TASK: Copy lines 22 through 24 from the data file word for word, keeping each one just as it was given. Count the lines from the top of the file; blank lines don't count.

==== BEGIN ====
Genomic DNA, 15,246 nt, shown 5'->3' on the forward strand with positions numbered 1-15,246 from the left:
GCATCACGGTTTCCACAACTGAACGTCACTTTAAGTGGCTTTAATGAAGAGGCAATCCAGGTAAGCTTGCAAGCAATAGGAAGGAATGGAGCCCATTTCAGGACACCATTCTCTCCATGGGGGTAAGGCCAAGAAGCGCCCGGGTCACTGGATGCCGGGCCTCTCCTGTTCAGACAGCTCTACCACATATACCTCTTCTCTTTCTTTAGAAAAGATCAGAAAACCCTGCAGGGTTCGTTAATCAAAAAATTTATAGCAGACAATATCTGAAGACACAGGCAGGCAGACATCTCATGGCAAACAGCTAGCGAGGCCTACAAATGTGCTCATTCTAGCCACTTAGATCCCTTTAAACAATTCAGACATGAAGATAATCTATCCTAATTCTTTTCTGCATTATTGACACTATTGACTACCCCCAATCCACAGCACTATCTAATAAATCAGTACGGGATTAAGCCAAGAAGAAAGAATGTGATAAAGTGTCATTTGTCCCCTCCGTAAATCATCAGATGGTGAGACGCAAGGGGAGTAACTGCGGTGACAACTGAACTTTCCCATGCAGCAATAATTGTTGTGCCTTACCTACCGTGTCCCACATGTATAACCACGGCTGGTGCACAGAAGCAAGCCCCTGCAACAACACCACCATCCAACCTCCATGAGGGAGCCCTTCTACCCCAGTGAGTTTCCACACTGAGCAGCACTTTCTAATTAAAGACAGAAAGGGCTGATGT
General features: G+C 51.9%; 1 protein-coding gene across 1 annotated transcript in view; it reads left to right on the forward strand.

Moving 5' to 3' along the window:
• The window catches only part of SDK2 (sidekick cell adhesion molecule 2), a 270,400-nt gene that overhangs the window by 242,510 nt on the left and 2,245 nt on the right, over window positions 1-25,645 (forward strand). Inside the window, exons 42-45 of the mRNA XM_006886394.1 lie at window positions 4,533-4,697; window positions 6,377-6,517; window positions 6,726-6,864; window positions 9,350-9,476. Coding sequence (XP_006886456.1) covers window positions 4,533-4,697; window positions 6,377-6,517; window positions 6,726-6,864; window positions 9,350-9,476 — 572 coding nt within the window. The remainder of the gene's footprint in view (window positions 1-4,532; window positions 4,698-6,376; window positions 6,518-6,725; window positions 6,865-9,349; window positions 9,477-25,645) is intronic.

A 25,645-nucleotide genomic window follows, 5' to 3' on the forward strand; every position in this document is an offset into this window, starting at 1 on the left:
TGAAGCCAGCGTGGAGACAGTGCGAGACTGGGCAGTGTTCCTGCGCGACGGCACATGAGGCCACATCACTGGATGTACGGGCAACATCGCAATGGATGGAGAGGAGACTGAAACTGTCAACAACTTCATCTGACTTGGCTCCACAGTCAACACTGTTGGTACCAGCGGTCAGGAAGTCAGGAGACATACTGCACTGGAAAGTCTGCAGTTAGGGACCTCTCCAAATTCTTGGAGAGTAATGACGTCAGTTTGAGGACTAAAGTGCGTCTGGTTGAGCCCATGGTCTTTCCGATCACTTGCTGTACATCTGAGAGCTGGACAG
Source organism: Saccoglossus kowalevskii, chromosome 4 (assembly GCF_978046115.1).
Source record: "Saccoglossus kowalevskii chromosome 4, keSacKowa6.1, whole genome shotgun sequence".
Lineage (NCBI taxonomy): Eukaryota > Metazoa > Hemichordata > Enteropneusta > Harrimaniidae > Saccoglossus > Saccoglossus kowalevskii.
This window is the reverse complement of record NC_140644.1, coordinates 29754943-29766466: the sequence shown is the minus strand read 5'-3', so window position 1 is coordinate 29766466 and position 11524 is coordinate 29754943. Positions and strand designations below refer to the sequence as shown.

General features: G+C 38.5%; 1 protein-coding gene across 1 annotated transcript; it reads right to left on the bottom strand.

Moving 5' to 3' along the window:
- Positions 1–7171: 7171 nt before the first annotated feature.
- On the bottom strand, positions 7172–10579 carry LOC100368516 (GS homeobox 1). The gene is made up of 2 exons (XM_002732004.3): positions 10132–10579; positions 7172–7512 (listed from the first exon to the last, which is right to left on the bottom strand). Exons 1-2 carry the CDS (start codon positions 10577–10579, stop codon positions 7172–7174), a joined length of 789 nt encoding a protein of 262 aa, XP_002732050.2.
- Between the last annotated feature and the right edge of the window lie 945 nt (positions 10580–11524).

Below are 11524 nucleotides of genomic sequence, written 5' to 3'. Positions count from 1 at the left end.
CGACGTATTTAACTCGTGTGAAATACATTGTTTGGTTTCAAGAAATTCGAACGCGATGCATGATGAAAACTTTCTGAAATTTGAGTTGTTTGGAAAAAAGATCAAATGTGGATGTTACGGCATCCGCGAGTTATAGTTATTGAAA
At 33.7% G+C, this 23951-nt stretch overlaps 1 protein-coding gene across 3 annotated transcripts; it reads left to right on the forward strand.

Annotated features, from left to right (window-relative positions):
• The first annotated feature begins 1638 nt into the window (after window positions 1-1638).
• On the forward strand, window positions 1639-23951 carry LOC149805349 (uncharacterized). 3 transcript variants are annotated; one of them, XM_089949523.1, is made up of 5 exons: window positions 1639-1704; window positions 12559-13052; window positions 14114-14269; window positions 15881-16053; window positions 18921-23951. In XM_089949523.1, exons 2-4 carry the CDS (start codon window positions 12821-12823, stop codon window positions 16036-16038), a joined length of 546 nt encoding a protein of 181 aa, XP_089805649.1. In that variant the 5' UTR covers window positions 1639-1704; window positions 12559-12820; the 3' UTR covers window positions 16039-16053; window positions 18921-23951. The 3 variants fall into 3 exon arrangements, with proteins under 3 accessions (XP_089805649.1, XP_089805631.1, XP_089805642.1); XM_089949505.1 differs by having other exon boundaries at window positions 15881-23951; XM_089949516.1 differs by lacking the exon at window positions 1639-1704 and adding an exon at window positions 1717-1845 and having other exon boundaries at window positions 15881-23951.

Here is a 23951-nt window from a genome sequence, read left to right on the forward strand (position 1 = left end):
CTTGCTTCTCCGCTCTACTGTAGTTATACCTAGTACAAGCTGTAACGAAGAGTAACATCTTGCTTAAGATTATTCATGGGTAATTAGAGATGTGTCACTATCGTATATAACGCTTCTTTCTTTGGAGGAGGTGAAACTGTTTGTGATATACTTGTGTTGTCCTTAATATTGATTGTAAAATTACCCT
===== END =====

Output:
• On the forward strand, window positions 1639-23951 carry LOC149805349 (uncharacterized). 3 transcript variants are annotated; one of them, XM_089949523.1, is made up of 5 exons: window positions 1639-1704; window positions 12559-13052; window positions 14114-14269; window positions 15881-16053; window positions 18921-23951. In XM_089949523.1, exons 2-4 carry the CDS (start codon window positions 12821-12823, stop codon window positions 16036-16038), a joined length of 546 nt encoding a protein of 181 aa, XP_089805649.1. In that variant the 5' UTR covers window positions 1639-1704; window positions 12559-12820; the 3' UTR covers window positions 16039-16053; window positions 18921-23951. The 3 variants fall into 3 exon arrangements, with proteins under 3 accessions (XP_089805649.1, XP_089805631.1, XP_089805642.1); XM_089949505.1 differs by having other exon boundaries at window positions 15881-23951; XM_089949516.1 differs by lacking the exon at window positions 1639-1704 and adding an exon at window positions 1717-1845 and having other exon boundaries at window positions 15881-23951.

Here is a 23951-nt window from a genome sequence, read left to right on the forward strand (position 1 = left end):
CTTGCTTCTCCGCTCTACTGTAGTTATACCTAGTACAAGCTGTAACGAAGAGTAACATCTTGCTTAAGATTATTCATGGGTAATTAGAGATGTGTCACTATCGTATATAACGCTTCTTTCTTTGGAGGAGGTGAAACTGTTTGTGATATACTTGTGTTGTCCTTAATATTGATTGTAAAATTACCCT